“But a key pre-condition is that there must be a recognition of ED as the winner of the 2018 elections … there are no two ways about that,” Mnangagwa’s trusted spokesperson said emphatically.
Chamisa also told his supporters yesterday that he had appraised regional leaders and the African Union on the need for dialogue in the country — and had given them
copies of the petition which was delivered to Parliament and Mnangagwa’s offices soon after the demonstration.
The petition gave an overview of the “dire” political and economic situation in the country, allegedly as a result of poor governance by Mnangagwa’s administration.
“We have taken this petition to Sadc because that’s our regional body. I am going to meet the president of Namibia very soon to officially articulate and explain the nuts and bolts of this document.
“We have also taken this document to AU chairman Paul Kagame,” the charismatic Chamisa boomed.
Zimbabwe was forced into a government of national unity (GNU) a decade ago, following the hotly-disputed 2008 presidential election in which the late MDC founding leader Morgan Tsvangirai trounced former president Robert Mugabe.
The results of those elections were withheld for six long weeks by stunned authorities — amid widespread allegations of ballot tampering and fraud, which were later revealed by former bigwigs of the ruling party.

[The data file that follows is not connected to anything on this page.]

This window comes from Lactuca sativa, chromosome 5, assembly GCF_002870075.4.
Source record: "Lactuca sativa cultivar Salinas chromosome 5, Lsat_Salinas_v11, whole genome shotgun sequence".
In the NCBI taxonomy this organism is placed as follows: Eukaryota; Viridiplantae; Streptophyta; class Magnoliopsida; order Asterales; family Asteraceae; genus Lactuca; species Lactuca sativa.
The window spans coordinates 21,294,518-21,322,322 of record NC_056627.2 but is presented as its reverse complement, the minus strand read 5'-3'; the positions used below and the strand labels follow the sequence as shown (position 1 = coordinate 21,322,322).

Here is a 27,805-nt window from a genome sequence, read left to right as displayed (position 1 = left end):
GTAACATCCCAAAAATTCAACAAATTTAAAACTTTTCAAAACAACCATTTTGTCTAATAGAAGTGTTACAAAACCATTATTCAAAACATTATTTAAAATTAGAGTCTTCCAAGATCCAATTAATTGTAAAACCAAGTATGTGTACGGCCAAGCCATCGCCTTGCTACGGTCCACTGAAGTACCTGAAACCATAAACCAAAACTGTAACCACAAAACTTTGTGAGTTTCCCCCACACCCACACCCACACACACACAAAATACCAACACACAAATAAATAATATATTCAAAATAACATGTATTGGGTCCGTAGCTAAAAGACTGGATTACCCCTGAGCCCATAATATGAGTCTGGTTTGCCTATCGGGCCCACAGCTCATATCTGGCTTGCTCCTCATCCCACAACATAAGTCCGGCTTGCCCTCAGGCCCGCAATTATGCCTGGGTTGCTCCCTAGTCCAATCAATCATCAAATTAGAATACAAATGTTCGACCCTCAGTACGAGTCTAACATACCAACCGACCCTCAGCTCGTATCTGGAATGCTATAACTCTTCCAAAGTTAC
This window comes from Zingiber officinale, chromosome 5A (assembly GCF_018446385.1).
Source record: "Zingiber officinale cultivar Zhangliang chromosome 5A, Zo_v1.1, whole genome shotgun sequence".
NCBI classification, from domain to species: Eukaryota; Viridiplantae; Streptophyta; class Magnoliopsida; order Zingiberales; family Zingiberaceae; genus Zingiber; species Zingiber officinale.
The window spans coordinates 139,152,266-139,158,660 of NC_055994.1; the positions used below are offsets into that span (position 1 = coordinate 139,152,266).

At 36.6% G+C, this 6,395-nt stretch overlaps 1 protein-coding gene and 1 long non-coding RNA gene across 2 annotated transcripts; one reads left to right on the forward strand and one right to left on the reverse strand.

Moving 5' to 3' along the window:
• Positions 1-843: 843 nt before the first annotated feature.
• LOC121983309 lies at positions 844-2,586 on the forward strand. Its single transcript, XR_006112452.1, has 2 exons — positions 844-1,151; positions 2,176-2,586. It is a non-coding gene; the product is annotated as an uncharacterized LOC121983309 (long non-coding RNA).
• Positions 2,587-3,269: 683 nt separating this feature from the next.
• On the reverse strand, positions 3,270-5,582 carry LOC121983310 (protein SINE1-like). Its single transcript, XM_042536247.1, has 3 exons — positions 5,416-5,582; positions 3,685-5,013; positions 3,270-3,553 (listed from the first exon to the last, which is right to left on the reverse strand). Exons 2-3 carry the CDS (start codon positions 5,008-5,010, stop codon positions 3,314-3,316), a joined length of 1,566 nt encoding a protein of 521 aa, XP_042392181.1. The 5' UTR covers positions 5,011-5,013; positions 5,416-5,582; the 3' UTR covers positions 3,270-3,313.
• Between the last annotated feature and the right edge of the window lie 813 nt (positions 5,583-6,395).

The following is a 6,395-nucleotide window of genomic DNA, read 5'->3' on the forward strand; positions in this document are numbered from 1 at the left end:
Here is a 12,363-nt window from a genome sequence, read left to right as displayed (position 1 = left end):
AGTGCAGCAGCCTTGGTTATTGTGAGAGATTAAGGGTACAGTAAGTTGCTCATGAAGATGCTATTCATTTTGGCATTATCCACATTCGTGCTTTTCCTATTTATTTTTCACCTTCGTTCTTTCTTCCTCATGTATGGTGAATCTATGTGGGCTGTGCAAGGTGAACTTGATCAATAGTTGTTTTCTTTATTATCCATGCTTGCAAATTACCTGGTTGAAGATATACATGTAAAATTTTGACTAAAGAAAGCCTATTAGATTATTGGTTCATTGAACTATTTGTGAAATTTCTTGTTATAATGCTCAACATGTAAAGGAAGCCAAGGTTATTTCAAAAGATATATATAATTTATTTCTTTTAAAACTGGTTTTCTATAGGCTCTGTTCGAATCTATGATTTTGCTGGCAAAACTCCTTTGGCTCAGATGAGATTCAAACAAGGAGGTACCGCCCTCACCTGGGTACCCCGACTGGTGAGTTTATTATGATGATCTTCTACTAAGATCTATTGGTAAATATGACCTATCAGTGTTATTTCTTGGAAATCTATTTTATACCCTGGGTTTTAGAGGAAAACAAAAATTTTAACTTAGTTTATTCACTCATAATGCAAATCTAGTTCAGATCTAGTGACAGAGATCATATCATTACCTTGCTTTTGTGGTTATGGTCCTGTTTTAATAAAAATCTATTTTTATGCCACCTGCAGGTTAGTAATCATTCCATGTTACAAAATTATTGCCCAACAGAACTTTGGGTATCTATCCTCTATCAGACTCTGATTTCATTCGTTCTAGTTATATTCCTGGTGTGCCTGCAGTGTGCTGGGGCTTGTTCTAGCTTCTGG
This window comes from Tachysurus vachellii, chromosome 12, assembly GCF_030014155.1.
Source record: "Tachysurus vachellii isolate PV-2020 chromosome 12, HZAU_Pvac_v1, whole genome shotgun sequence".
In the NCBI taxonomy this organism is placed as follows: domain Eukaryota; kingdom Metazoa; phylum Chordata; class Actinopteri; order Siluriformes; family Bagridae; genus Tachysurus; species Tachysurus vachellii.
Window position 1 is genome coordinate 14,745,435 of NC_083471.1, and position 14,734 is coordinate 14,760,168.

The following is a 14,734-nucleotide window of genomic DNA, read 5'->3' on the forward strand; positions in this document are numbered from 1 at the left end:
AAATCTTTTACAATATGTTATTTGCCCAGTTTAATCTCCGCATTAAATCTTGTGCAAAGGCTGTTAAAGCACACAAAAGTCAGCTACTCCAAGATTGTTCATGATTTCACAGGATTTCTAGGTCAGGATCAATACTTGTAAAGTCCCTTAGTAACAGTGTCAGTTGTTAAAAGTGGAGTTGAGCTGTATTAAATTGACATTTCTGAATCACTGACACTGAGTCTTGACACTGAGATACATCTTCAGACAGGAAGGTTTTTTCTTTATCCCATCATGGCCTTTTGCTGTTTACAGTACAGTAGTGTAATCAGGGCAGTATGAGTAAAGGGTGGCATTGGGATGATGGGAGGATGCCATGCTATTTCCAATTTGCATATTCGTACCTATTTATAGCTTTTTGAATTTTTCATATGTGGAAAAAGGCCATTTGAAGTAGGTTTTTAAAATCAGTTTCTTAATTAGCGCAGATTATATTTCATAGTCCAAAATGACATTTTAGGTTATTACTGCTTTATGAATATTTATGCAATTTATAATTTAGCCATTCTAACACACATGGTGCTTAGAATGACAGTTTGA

In the ensuing sham presidential run-off, which authorities claimed was needed to determine the winner, Zanu PF apparatchiks engaged in an orgy of violence in which hundreds of Tsvangirai’s supporters were killed — forcing the former prime minister in the inclusive government to withdraw from the discredited race altogether.
Mugabe went on to stand in a widely-condemned one-man race in which he shamelessly declared himself the winner.
However, Sadc and the rest of the international community would have none of it, forcing the nonagenarian to share power with Tsvangirai for five years, to prevent the country from imploding completely.
Chamisa narrowly lost to Mnangagwa in the July 30 presidential election, before he went on to accuse the Zimbabwe Electoral Commission (Zec) of manipulating the results in favour of the Zanu PF leader.
But Mnangagwa’s victory was later upheld by the Constitutional Court, which ruled that Chamisa had failed to provide evidence that he had won the election.
Meanwhile, angry MDC supporters yesterday turned on one of their vice presidents, Elias Mudzuri — who was forced to abort his address to them, as tempers flared over his recent meeting with Mnangagwa at the president’s offices on Monday.
Mudzuri was booed by the bumper crowd after MDC national organising secretary Amos Chibaya had sought to have him greet the supporters, before Chamisa’s arrival.
In the end, and very ominously for him, he failed to even chant the party’s slogans, as his voice was drowned out by the heckling from the rowdy crowd — which broke into a derogatory song “tengesa uone mashura” (just sell out and see what will happen).
As a result, the emotional Mudzuri had to leave the venue altogether.
Mudzuri angered MDC officials and party supporters after he understandably attended a meeting of Parliament leaders with Mnangagwa at his Zimbabwe House offices on Monday.
He attended the meeting in his capacity as the leader of the opposition in the Senate. However, his colleague Prosper Mutseyami — who is MDC chief whip in the National Assembly — snubbed the meeting.